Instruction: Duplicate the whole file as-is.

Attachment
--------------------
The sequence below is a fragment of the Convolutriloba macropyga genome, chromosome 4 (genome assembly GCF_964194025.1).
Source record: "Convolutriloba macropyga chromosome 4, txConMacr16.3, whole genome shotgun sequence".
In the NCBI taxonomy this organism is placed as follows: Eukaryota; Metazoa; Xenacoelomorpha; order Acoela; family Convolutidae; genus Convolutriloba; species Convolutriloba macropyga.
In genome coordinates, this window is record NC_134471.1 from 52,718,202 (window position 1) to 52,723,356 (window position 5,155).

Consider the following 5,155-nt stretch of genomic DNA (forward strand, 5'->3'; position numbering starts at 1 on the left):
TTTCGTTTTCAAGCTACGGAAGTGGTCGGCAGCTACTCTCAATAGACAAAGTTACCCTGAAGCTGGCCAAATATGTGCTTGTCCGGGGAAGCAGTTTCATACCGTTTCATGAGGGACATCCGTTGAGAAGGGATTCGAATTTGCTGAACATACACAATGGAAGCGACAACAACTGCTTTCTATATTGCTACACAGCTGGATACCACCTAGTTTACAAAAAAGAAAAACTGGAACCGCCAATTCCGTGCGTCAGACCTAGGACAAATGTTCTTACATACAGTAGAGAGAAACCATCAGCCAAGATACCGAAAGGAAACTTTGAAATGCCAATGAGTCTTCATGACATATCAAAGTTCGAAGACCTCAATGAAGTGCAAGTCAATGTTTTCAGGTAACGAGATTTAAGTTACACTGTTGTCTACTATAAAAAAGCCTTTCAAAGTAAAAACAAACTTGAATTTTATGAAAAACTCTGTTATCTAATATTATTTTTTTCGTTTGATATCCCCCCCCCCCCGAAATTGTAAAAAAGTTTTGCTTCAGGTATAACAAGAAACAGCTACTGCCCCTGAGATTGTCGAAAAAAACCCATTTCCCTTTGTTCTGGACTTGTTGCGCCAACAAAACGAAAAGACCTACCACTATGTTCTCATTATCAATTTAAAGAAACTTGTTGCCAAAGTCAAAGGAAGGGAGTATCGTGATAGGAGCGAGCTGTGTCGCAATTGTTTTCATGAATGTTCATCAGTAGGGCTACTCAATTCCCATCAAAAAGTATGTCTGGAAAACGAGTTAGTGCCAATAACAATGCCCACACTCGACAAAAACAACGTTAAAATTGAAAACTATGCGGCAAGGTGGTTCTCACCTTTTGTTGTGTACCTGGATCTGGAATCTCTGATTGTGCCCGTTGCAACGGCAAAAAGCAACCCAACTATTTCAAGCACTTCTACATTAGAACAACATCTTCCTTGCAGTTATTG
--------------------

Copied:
The sequence below is a fragment of the Convolutriloba macropyga genome, chromosome 4 (genome assembly GCF_964194025.1).
Source record: "Convolutriloba macropyga chromosome 4, txConMacr16.3, whole genome shotgun sequence".
In the NCBI taxonomy this organism is placed as follows: Eukaryota; Metazoa; Xenacoelomorpha; order Acoela; family Convolutidae; genus Convolutriloba; species Convolutriloba macropyga.
In genome coordinates, this window is record NC_134471.1 from 52,718,202 (window position 1) to 52,723,356 (window position 5,155).

Consider the following 5,155-nt stretch of genomic DNA (forward strand, 5'->3'; position numbering starts at 1 on the left):
TTTCGTTTTCAAGCTACGGAAGTGGTCGGCAGCTACTCTCAATAGACAAAGTTACCCTGAAGCTGGCCAAATATGTGCTTGTCCGGGGAAGCAGTTTCATACCGTTTCATGAGGGACATCCGTTGAGAAGGGATTCGAATTTGCTGAACATACACAATGGAAGCGACAACAACTGCTTTCTATATTGCTACACAGCTGGATACCACCTAGTTTACAAAAAAGAAAAACTGGAACCGCCAATTCCGTGCGTCAGACCTAGGACAAATGTTCTTACATACAGTAGAGAGAAACCATCAGCCAAGATACCGAAAGGAAACTTTGAAATGCCAATGAGTCTTCATGACATATCAAAGTTCGAAGACCTCAATGAAGTGCAAGTCAATGTTTTCAGGTAACGAGATTTAAGTTACACTGTTGTCTACTATAAAAAAGCCTTTCAAAGTAAAAACAAACTTGAATTTTATGAAAAACTCTGTTATCTAATATTATTTTTTTCGTTTGATATCCCCCCCCCCCCGAAATTGTAAAAAAGTTTTGCTTCAGGTATAACAAGAAACAGCTACTGCCCCTGAGATTGTCGAAAAAAACCCATTTCCCTTTGTTCTGGACTTGTTGCGCCAACAAAACGAAAAGACCTACCACTATGTTCTCATTATCAATTTAAAGAAACTTGTTGCCAAAGTCAAAGGAAGGGAGTATCGTGATAGGAGCGAGCTGTGTCGCAATTGTTTTCATGAATGTTCATCAGTAGGGCTACTCAATTCCCATCAAAAAGTATGTCTGGAAAACGAGTTAGTGCCAATAACAATGCCCACACTCGACAAAAACAACGTTAAAATTGAAAACTATGCGGCAAGGTGGTTCTCACCTTTTGTTGTGTACCTGGATCTGGAATCTCTGATTGTGCCCGTTGCAACGGCAAAAAGCAACCCAACTATTTCAAGCACTTCTACATTAGAACAACATCTTCCTTGCAGTTATTG